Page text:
Sometimes a person will experience some discomfort, either physical tension or anxiety, during or after stress management. This is because in relaxing you may become aware of tension in your body that you had ignored or not even realized you had, or you may be letting feelings or thoughts into conscious awareness that you had previously repressed. In most cases the solution is to wait for a while and then continue the exercise; however, if discomfort or anxiety persists, it is wise to consult with a professional.
Hints and Resources
- Avoid meditating immediately after a meal. Wait at least one hour.
- For early morning meditations, do a few stretches and splash some cold water in the face to help you fully awaken.
- A straight backed chair, a firm cushion or pillow or a folded blanket placed under the buttocks helps to make sitting more comfortable.
- Make sure your clothing is comfortable and sufficiently warm (the body will cool down as you relax).
- Meditate in a well-ventilated room.
- Decorate the meditation room with pictures, candles, inspirational books, sacred objects, etc. – anything that would remind you of your purpose in meditation.
- It’s best to meditate in the same place, at the same time every day.
- Two sittings daily of 15 to20 minutes is a good start for meditation practice; sit in the morning when you get up and in the evening before retiring. Very early in the morning (4:00 to7:00 a.m.) is an especially good time to meditate.
- Breathing practices help to center the mind and relax the body in preparation for meditation.
- Meditating regularly is very important. It is through regularity that the habit of meditation can be cultivated. Thus, when meditation becomes a habit, “second nature” to you, it will actually be harder for you to skip your meditation than to meditate.
- Don’t be anxious or disturbed over distracting thoughts coming into your mind during your sitting. Simply try to ignore them. Know that your intention is meditation — if these thoughts want to sit for awhile in your mental “room,” that’s up to them. Don’t try to force them out — you’ll create an enemy. Learning to LET GO of these distracting thoughts is a valuable technique.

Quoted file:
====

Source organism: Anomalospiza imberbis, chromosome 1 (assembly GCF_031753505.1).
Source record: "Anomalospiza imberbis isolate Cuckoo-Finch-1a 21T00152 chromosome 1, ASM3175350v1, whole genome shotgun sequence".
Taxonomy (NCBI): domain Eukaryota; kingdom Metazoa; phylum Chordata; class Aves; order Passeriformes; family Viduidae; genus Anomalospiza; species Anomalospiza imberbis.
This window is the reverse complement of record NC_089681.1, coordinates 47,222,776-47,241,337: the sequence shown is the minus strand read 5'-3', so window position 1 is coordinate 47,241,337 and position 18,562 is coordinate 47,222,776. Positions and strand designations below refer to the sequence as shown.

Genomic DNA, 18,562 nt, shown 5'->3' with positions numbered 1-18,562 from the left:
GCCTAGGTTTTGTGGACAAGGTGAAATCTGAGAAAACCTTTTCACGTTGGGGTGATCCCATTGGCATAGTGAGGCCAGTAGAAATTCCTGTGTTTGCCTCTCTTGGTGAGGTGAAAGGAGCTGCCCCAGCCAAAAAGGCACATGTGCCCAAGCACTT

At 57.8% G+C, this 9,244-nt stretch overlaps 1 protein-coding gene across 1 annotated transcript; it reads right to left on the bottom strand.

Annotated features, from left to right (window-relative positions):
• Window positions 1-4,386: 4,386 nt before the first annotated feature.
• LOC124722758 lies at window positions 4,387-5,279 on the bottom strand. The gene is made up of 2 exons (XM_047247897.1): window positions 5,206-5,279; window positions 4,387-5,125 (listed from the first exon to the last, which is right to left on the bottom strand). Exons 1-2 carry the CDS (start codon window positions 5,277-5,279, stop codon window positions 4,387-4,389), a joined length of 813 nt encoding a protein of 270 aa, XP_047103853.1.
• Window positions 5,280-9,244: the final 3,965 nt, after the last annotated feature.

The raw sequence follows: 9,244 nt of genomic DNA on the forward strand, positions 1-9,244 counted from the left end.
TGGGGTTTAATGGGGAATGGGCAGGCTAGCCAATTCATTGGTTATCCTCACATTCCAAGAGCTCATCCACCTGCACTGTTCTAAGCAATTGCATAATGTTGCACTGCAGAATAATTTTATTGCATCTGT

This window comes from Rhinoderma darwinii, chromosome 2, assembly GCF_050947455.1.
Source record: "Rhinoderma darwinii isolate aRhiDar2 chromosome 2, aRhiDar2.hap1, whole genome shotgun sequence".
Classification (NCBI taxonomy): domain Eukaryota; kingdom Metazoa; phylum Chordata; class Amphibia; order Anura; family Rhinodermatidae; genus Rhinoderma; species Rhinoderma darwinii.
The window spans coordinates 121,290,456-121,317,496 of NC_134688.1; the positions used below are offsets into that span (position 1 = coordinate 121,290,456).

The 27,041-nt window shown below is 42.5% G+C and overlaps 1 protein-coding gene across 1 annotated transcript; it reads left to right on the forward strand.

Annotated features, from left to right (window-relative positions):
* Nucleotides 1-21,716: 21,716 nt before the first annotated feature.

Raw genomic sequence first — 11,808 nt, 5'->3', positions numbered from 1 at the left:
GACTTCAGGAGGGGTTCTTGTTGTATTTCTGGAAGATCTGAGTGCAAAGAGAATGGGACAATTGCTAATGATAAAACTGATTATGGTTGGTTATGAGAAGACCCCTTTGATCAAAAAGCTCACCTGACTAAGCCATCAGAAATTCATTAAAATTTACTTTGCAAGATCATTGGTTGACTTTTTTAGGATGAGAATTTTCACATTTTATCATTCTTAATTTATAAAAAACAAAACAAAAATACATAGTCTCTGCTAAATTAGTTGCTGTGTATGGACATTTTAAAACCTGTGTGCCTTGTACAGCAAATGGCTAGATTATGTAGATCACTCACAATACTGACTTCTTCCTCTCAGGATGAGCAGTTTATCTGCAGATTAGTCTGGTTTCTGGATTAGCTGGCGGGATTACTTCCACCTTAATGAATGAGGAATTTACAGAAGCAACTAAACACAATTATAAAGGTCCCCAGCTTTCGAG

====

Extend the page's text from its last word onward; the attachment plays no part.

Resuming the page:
- Tend to the PROCESS of meditation rather than the goal. If you do it properly, you will get results.
- Sometimes it may seem that your mind is more disturbed in meditation than during other times. Usually this is because you’ve never been still or quiet enough to notice all the “static” on your mental radio. It’s all always been there — it’s you! Enjoy the “music” — all the drama, romance, intrigue, comedy—it’s all there, in you. Listen to the show as it goes by, but don’t get caught up in any of the scenes, no matter how dramatic. Remain as a witness. Use your object of meditation as your anchor.
- Be loving but firm. Don’t make your mind afraid of you. After all, it’s just doing the best it can under the circumstances. Let it know WHY you want to meditate.
- Approach your practice with a sense of fun and adventure.
- If possible, be around others who meditate; you will inspire each other.
Find a Yoga Teacher / Stress Management Specialist
The stress management program at an Ornish Retreat derives from common sense and the historical source of yoga: stretches, breathing practices, deep relaxation and meditation techniques. Yoga encourages comfort, healing and mental poise. Many styles and schools of classical yoga exist, and many variations for stress management are developing. Some emphasize physical practice, some meditation, others relaxation, etc. Some styles are more physically vigorous, some more contemplative.
When searching for a stress management specialist, interview several yoga teachers to find someone you trust. Describe your your health profile, including your physical condition and experience with yoga and exercise, sharing any perceived or diagnosed limitations. Be sure to mention that you are on a comprehensive lifestyle change program.
- Ask if the teacher has had experience with yoga as stress management for people with heart- health considerations.
- Ask if the teacher would have a student with heart disease call you to talk about his or her reactions to the class, and if yoga has helped in managing stress.
- Ask yourself if you have confidence and trust in the teacher and feel the experience of working with this teacher will benefit you.
Here are some suggestions to follow in your search for a yoga teacher specializing in stress management:
- Search online or in your local Yellow Pages under “yoga” for gentle or restorative yoga classes.
- Check bulletin boards in health food stores, book shops, YWCAs and YMCAs, community and recreational centers, local colleges, adult education programs, etc.
- Ask friends for references.
- Browse the shelves at your library and video stores, and you may find yoga audio and video tapes. More new and improved yoga material is coming out all the time. You can usually rent and review tapes before buying them.
- Two excellent yoga magazines that provide directories of teachers & studios, as well as workshops, retreats & conferences are: Yoga Journal, and Yoga + Joyful Living.